Wow, how the time flies. It's hard to believe that Baby J is just under 2 months shy of celebrating his first birthday! He is so active and is crawling, pulling himself up, and walking along the couch (or anywhere else as long as he has something or someone to hold onto!) We have baby gates all over the house, and so far they seem to be keeping the little guy mostly contained. And we now adapt whatever we're having for meals so that the little man can eat it too, with his 4 little teeth! Being a new mom is more than I ever expected, and so worth it. Especially when he gives me his big grin, or like the other night when I wasn't feeling good and Baby J just snuggled with me. Or he says mama or dada (the very occasional mommy and daddy). Of course, he has his grumpy boy moments, but they're usually only when he's tired or not feeling well. Luckily major meltdowns are few and far between. He's even been on his first major roadtrip. 17 Hour drive (one way) to meet his uncle, aunt, and cousins (we broke it up into 3 shorter days rather than 2 long ones to make it easier on him). Of course, everyone loved him, but Baby J really took to my brother. If my brother was home, Baby J was on his lap, or otherwise in the very near vicinity. As you can probably tell, life has been busy. We're lucky that Baby J hasnt really been sick much, primarily only having the flu at one point and a short lasting stomach bug another one. I've been sick a little more, but D has been great about helping out around the house, especially when I'm not at my best. We may have finally got a few answers to everything that has been going on with me. Vitamin D deficiency counts for a lot of my issues, and most of what isnt caused by that are most likely caused by a stomach/esophagus sphincter hernia. Which basically means that the above named sphincter, that connects the esophogus and stomach, is loose and allows for reocurring reflux. Not great news, but it's mostly controllable with diet and reflux meds (though I'm not on a daily med for it at this point). Surgery isnt suggested to fix the issue unless it gets much worse than it is, as it would require a major surgery. So that's what's been going on here. Not much writing going on, as I simply cant seem to find the time and or ambition, but hopefully that will return in time. There have definitely been some ups and downs, but overall I cant complain too much. Hopefully I'll be able to return to GA on a more full time basis in the near future (is that a little optimistic considering Baby J is nearly a toddler?) But I have a great team to help with my GA duties, and I owe a huge thank you to all of them! Not going to name names, just in case I forget one, but Thank you, all of the help is greatly appreciated! Until next time! Cheers Renee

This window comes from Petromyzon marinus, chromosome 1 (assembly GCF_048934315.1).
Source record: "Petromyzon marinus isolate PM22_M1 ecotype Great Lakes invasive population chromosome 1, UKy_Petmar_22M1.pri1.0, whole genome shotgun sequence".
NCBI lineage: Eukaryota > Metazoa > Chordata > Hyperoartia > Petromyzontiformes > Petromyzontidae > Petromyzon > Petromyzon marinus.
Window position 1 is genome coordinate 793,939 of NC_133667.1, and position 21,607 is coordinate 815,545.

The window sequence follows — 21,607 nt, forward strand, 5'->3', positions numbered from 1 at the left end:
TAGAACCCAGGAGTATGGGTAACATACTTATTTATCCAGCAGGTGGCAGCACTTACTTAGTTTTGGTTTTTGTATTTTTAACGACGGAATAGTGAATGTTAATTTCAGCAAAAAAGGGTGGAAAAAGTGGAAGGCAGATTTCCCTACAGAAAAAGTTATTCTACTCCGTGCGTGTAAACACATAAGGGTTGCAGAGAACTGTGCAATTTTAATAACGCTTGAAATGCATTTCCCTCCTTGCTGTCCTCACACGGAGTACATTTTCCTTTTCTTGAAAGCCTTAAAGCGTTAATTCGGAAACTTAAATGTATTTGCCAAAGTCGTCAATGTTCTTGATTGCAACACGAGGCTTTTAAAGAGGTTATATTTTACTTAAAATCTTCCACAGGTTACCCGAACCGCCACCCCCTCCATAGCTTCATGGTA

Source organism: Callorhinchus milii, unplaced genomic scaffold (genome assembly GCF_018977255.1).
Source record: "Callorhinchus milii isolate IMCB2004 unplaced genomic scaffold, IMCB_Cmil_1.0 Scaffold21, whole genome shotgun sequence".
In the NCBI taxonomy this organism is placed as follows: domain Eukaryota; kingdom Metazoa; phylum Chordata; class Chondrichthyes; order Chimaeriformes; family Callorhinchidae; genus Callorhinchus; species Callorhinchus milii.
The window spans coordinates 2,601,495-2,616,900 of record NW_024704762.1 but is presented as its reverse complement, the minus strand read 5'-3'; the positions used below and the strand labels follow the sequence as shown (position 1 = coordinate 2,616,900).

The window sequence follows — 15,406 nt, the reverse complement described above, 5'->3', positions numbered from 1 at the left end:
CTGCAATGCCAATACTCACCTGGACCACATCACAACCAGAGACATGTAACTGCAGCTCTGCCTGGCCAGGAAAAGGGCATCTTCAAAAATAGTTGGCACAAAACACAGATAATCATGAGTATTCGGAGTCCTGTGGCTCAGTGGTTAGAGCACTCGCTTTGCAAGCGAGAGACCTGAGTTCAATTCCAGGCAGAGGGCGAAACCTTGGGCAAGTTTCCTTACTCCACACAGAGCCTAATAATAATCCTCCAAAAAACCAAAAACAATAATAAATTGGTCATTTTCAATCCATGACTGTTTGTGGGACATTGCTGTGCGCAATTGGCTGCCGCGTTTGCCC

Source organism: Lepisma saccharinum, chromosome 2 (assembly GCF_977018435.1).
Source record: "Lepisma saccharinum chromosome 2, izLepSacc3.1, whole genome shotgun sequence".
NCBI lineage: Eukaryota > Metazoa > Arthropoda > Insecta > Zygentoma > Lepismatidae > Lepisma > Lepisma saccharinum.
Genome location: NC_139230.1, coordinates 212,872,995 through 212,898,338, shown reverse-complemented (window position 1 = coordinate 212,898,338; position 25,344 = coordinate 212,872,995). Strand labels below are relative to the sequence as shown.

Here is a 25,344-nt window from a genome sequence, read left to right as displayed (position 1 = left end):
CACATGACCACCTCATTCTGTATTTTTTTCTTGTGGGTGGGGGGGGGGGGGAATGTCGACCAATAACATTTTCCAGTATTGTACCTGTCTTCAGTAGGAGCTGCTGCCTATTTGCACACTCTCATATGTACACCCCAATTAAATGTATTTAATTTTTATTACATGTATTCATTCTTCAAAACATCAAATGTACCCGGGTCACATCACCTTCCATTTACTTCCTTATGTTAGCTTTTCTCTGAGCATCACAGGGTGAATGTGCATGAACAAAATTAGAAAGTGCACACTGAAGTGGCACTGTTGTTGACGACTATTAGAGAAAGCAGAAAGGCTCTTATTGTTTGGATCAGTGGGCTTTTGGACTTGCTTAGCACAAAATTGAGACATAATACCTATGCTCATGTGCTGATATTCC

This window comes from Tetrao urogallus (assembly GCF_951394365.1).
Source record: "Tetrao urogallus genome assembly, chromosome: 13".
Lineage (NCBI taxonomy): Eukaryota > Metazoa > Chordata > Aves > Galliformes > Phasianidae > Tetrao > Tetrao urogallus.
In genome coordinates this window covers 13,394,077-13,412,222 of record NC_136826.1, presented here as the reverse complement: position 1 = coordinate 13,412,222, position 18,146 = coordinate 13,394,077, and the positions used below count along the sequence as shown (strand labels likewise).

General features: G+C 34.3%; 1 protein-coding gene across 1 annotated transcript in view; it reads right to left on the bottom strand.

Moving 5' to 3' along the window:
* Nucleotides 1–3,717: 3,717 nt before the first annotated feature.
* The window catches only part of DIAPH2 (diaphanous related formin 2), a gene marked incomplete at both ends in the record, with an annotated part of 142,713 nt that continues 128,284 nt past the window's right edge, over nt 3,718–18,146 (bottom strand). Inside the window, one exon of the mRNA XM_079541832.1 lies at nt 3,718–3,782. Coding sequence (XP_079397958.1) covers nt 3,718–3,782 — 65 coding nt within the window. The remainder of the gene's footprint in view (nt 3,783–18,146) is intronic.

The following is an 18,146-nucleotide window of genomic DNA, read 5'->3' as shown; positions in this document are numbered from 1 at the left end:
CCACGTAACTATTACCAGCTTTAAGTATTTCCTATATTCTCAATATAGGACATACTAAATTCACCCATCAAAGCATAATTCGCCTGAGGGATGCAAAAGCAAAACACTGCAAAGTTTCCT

3. I started rereading a story I wrote a while back. Camp Refuge is such a keystone for me. It has so many good things going for it, embedded in a package of terrible mechanics. I'm going to try and explain what I mean. I began it to help a reader who had written while I was in the process of releasing Guarded on another site. He was recently diagnosed with HIV, and he was wrecked. I'll never forget the last two lines he ever wrote to me - "Who could love me now? Who could possibly love me now?" I was a chapter away from finishing Guarded when I got that email, and I started Camp Refuge immediately after Guarded was done. I had to. I had to show him that he deserved love, acceptance, and peace. He never wrote again, and as I released chapters, I wondered if he even saw them. But, something started to happen around that story. Other's wrote. People who were HIV+, demisexuals, gray asexuals, trans folks, people suffering from depression, those who had been abused... they all reached out. I got some of them to explore getting treatment locally, even had our HIV nurse and a case manager reach out directly to a few who consented to such. I began to realize that it was bigger than the beginning. It made me understand something scary, and thrilling, all at once. It was the very first time I realized that my words have power. Rereading it now, I know I can't put it on GA. Not yet. I head-hop soooo much; it's almost laughable. But, the bones are there. It has a good skeleton. In the words of the esteemed Stitch, the story is "Broken but Good". I think it deserves to simply be "good". Another project... urgh.